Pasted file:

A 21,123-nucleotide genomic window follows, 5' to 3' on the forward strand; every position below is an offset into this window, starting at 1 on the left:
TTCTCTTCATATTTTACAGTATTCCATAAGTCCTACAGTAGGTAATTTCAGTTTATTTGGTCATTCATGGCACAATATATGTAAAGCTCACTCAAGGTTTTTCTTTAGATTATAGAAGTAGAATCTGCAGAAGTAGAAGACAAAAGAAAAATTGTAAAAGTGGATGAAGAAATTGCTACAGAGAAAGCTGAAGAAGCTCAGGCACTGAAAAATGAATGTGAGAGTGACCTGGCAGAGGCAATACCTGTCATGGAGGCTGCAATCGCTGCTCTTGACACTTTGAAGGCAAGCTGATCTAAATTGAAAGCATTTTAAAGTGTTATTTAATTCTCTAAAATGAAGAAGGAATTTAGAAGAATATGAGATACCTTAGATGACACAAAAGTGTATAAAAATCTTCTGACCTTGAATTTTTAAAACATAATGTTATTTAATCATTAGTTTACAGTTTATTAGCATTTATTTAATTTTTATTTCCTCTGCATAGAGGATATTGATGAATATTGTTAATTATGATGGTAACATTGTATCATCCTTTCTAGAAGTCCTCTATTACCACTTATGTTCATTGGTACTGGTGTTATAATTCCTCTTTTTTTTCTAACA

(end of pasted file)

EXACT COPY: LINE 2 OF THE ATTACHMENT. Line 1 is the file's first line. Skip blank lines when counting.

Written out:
TTCTCTTCATATTTTACAGTATTCCATAAGTCCTACAGTAGGTAATTTCAGTTTATTTGGTCATTCATGGCACAATATATGTAAAGCTCACTCAAGGTTTTTCTTTAGATTATAGAAGTAGAATCTGCAGAAGTAGAAGACAAAAGAAAAATTGTAAAAGTGGATGAAGAAATTGCTACAGAGAAAGCTGAAGAAGCTCAGGCACTGAAAAATGAATGTGAGAGTGACCTGGCAGAGGCAATACCTGTCATGGAGGCTGCAATCGCTGCTCTTGACACTTTGAAGGCAAGCTGATCTAAATTGAAAGCATTTTAAAGTGTTATTTAATTCTCTAAAATGAAGAAGGAATTTAGAAGAATATGAGATACCTTAGATGACACAAAAGTGTATAAAAATCTTCTGACCTTGAATTTTTAAAACATAATGTTATTTAATCATTAGTTTACAGTTTATTAGCATTTATTTAATTTTTATTTCCTCTGCATAGAGGATATTGATGAATATTGTTAATTATGATGGTAACATTGTATCATCCTTTCTAGAAGTCCTCTATTACCACTTATGTTCATTGGTACTGGTGTTATAATTCCTCTTTTTTTTCTAACA